Rules: The rules for H&M are very interesting. In some ways, you have your usual standard wargame fare: each piece has its own movement value (except the ARVN they need the help of a die roll) and combat is determined using a table although not the usual ratio type CRT. However, there are a number of rules that are different such as control of provinces and pacification where it matters who is doing the action or how many units you have taking part in the action. For example, ARVN units can recapture a province by using a resource point (RP) and the Viet Cong (VC) can do the same when they wish to capture a province. However, pacification and NVA capturing of a province requires die rolling based on the number of units taking part in the operation. The cool est part of the rules involves the cards and the events on them. Unlike many other CDG, you can use the points on the card to buy events and still use the left over RP for operations! wow thumbsup This adds extra complexity and replay ability IMO. On top of that, the decks the players use are also cool Each player gets their own set of cards and there is a d10-3 rd deck of black cards that are divided up between the players and shuffled into their starting decks. Not only does this help with replay ability, it also makes strategy and guessing that much harder since you never know who got which black cards or when they might appear. This alone increases the tension value and deserves major kudos! thumbsup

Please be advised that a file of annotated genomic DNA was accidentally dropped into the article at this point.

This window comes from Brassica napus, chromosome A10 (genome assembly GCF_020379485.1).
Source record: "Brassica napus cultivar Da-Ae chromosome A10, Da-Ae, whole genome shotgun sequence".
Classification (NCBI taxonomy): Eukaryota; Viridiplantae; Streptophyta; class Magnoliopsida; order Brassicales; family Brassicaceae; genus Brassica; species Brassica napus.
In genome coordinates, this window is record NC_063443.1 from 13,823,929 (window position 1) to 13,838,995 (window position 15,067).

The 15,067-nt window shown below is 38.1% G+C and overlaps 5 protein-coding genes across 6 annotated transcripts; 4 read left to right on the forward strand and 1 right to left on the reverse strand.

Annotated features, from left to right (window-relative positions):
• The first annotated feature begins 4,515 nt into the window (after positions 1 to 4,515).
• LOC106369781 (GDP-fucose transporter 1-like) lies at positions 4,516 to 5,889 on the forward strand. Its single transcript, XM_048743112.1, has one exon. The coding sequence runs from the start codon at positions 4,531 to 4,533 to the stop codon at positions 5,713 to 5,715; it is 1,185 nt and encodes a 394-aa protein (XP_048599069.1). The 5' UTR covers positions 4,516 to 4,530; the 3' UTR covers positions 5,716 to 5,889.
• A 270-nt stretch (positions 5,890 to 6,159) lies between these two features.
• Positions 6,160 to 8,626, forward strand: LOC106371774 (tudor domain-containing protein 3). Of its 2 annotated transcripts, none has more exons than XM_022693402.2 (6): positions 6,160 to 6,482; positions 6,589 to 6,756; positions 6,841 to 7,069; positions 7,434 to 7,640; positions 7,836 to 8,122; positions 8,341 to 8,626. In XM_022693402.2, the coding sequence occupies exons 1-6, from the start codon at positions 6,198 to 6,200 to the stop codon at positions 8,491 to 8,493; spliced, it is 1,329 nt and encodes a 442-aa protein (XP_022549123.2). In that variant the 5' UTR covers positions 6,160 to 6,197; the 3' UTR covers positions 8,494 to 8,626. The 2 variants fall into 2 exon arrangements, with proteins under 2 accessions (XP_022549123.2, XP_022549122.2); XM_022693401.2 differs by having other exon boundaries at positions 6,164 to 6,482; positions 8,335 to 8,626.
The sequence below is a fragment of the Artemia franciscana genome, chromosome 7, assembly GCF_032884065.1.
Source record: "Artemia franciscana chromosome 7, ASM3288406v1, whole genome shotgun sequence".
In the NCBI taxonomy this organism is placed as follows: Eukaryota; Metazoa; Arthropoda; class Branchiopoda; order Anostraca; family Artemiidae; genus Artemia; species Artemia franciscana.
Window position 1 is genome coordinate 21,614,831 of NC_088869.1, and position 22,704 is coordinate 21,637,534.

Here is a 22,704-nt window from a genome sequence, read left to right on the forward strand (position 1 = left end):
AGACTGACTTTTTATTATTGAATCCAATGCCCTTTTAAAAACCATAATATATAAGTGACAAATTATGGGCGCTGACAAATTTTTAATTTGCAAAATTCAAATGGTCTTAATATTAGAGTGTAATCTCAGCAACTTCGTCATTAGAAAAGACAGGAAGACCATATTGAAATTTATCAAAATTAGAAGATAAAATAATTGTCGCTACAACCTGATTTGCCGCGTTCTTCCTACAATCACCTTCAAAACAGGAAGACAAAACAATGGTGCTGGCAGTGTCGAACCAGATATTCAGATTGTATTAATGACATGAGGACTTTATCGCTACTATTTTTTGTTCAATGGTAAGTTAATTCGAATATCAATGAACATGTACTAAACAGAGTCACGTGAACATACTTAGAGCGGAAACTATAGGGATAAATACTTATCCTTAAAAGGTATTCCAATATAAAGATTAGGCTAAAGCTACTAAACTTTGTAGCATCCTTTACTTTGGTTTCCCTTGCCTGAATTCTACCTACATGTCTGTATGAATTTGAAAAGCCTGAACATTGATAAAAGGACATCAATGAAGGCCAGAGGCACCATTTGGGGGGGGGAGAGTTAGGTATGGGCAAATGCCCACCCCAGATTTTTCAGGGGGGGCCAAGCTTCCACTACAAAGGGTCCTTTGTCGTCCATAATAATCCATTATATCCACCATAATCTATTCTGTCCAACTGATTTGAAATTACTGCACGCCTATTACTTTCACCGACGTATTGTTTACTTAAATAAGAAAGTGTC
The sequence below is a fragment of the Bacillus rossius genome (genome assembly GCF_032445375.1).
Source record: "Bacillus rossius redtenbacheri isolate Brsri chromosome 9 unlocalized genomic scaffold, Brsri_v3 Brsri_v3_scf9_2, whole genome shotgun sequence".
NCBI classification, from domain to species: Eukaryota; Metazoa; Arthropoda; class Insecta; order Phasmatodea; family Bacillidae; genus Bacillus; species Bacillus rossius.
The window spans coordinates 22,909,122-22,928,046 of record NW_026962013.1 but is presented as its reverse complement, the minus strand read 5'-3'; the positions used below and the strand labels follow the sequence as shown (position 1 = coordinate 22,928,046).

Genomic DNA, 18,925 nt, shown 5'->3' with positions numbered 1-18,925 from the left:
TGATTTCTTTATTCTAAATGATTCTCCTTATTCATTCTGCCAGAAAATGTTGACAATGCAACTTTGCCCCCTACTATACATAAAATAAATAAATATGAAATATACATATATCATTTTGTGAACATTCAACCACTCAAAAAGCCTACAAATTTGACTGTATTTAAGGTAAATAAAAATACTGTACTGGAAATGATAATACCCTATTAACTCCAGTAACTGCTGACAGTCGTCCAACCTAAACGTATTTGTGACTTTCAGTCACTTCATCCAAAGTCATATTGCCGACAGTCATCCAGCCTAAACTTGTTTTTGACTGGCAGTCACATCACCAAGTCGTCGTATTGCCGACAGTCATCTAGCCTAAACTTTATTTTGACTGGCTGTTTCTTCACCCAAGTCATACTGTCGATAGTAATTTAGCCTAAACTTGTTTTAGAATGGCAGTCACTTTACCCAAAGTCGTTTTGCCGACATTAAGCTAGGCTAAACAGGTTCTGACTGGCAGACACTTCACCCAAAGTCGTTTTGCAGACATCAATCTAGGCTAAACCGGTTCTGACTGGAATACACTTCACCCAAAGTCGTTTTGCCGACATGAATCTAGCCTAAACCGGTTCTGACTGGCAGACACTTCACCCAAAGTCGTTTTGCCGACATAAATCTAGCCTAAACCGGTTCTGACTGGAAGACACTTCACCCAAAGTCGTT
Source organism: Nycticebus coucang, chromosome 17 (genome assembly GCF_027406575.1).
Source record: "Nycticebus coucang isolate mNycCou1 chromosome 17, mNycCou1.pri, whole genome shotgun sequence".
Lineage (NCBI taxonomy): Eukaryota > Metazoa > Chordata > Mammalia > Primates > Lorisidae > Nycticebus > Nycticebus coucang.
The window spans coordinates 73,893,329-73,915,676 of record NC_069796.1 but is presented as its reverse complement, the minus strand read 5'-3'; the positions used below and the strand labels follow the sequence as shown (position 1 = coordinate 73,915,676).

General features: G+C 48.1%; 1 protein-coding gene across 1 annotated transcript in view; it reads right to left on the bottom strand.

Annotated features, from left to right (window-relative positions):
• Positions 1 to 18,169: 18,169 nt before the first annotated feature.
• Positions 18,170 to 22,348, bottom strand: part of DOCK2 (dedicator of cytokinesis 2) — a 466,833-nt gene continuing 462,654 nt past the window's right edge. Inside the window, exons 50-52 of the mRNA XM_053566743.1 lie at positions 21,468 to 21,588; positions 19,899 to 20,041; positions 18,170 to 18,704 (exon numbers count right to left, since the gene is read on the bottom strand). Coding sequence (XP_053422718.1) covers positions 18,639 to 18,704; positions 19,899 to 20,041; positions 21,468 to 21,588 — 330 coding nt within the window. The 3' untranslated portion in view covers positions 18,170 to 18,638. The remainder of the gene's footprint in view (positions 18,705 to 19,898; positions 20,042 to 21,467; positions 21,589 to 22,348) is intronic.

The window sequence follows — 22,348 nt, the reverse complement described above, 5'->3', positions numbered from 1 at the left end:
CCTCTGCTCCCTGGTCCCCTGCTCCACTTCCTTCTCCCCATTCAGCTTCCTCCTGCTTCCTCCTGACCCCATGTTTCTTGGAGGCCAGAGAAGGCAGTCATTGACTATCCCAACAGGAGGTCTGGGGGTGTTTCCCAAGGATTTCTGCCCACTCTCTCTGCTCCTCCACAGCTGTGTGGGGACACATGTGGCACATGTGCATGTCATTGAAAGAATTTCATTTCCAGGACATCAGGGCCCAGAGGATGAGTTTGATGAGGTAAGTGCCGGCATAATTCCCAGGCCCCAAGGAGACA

As far as the flow of the game goes, the rules are quite good as players struggle to gain political control of South Vietnam. However, to get control you must empty a province of enemy units first which is where the combat element comes in. Along with that, killing ARVN and USA troops have additional political effects on the political will track. Over all, the rules work together nicely to make the players think about both political and military aspects of the war. They are well written and organized with a rule book and play book included in the game. There are a few minor issues, but nothing that a veteran wargamer cannot overcome. Thus far, my only big issue had been with the turn/year terminology but that may be the result of other wargames referring to turns as the complete actions of both players for a distinctive period of time, for example a year, week, or day. Over all, the rules are well written and thought out.